Center for Advanced Practice


Impact of Race, Gender, and Socioeconomic Status on Symptom Severity at Time of Urologic Referral.

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J Racial Ethn Health Disparities

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BACKGROUND AND OBJECTIVES: The Dysfunctional Voiding and Incontinence Scoring System (DVISS) is a validated tool to evaluate lower urinary tract dysfunction (LUTD) severity in children. DVISS provides a quantitative score (0-35) including a quality-of-life measure, with higher values indicating more/worse symptoms. Clinically, variability exists in symptom severity when patients present to pediatric urology with LUTD. We hypothesized that symptom severity at consultation varied based on race, gender, and/or socioeconomic status.

METHODS: All urology encounters at a single institution with completed modified DVISS scores 6/2015-3/2018 were reviewed. Initial visits for patients 5-21 years old with non-neurogenic LUTD were included. Patients with neurologic disorders or genitourinary tract anomalies were excluded. Wilcoxon rank sum tests compared scores between White and Black patients and between male and female patients. Multiple regression models examined relationships among race, gender, estimated median household income, and insurance payor type. All statistics were performed using Stata 15.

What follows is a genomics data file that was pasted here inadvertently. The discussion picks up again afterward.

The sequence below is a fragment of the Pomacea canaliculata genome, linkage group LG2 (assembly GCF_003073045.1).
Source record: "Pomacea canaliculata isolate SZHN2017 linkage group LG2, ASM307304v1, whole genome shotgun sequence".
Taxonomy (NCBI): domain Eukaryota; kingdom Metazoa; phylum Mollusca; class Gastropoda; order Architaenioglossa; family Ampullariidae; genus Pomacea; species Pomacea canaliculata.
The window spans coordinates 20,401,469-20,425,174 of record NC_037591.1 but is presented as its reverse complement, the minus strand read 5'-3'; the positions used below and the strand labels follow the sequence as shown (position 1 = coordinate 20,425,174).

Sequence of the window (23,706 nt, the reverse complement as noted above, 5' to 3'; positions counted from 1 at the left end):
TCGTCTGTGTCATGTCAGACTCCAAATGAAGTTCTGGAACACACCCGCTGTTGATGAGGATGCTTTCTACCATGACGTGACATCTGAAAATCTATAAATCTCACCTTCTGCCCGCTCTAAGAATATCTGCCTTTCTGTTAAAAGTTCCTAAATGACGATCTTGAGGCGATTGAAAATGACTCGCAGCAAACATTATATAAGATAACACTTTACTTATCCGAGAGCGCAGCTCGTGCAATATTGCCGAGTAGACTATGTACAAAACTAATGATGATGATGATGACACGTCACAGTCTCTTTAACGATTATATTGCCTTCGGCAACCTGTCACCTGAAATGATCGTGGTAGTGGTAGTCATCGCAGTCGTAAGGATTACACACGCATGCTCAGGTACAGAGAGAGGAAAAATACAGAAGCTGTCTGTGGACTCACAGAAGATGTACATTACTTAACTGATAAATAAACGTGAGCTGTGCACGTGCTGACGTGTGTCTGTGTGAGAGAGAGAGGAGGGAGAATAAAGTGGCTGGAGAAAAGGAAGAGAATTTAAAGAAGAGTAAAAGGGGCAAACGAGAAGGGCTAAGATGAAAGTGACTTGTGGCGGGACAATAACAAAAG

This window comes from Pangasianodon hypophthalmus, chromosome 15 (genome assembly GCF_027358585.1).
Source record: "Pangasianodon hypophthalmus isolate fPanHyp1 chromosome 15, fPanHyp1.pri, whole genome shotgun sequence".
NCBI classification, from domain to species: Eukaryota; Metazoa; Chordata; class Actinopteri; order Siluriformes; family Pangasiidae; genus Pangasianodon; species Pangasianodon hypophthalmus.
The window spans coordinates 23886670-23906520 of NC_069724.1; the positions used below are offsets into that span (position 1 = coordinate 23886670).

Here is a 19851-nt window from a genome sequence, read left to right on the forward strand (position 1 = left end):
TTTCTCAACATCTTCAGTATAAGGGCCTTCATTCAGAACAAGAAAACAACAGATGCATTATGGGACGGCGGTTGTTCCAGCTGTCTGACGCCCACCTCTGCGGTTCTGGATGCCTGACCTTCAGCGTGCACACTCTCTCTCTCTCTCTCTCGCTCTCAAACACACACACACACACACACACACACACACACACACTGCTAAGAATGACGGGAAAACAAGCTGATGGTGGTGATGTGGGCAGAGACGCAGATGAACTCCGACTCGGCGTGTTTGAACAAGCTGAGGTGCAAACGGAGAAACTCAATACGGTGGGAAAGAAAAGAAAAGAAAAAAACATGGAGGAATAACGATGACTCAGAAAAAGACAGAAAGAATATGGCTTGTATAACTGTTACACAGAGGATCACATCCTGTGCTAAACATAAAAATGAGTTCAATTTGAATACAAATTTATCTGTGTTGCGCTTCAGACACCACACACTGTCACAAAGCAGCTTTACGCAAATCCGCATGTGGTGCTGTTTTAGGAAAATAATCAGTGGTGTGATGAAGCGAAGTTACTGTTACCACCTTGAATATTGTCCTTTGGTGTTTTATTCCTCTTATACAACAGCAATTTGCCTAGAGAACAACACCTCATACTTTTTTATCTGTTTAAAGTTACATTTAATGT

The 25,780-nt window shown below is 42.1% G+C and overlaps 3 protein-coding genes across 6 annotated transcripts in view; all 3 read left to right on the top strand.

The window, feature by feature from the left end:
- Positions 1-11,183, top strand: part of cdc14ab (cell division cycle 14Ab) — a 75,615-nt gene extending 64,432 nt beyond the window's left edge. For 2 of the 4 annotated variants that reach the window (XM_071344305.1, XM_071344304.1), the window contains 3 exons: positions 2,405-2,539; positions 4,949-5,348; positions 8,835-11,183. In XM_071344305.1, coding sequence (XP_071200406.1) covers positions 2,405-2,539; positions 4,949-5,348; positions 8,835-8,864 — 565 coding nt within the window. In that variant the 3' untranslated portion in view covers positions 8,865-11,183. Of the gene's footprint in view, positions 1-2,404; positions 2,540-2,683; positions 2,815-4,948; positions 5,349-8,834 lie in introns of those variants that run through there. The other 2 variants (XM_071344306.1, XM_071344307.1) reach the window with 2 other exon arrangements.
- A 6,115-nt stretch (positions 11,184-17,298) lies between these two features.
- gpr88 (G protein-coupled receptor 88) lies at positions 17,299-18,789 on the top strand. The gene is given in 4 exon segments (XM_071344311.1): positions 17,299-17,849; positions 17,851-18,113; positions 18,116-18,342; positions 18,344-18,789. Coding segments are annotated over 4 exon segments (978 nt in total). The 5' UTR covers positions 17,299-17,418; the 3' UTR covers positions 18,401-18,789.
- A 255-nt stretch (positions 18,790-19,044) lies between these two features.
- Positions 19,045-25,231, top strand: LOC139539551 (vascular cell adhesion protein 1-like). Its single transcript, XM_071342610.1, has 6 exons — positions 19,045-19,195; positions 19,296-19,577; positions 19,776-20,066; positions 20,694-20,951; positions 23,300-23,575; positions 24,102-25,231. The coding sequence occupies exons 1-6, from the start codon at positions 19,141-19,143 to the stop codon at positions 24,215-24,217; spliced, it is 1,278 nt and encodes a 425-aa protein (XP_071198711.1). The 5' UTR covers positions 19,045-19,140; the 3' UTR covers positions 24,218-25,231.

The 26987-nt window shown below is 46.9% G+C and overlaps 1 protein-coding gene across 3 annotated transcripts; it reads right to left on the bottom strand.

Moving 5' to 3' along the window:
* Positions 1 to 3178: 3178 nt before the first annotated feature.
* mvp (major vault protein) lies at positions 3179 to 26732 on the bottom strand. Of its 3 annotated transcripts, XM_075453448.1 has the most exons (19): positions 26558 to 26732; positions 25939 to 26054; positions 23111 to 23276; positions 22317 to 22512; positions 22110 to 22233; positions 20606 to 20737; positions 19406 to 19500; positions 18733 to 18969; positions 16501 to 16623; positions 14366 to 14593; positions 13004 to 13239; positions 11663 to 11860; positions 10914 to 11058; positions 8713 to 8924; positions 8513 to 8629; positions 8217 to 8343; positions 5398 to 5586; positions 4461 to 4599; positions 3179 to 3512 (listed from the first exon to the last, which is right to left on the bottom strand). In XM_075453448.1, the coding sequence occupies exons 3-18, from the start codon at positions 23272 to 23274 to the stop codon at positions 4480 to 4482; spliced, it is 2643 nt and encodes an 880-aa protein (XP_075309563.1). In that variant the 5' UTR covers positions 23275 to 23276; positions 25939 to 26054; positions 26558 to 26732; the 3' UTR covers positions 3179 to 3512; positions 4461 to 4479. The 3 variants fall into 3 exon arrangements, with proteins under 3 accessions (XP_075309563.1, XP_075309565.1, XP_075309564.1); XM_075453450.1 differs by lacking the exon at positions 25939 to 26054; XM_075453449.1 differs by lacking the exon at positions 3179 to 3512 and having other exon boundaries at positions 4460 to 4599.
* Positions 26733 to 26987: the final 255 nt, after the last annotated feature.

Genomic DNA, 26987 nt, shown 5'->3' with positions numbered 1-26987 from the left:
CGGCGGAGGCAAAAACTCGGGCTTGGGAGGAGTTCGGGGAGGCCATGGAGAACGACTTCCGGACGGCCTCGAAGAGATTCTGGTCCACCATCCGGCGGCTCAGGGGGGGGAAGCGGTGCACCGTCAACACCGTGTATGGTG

RESULTS: In total, 4086 initial patient visits for non-neurogenic LUTD were identified. Median DVISS scores were higher in Black (10) versus White (8) patients (p < 0.001). Symptom severity was higher in females (9) versus males (8) (p < 0.001). When estimated median income and insurance payer types were introduced into a multiple regression model, race, gender, and insurance payer type were significantly associated with symptom severity at presentation.

CONCLUSIONS: Race, gender, and socioeconomic status significantly impact LUTS severity at the time of urologic consultation. Future studies are needed to clarify the etiologies of these disparities and to determine their clinical significance.


Lower Urinary Tract Dysfunction, Racial Disparities, Socioeconmic Disparities, Pediatric Urology, Gender Disparities, Dysfunctional Voiding



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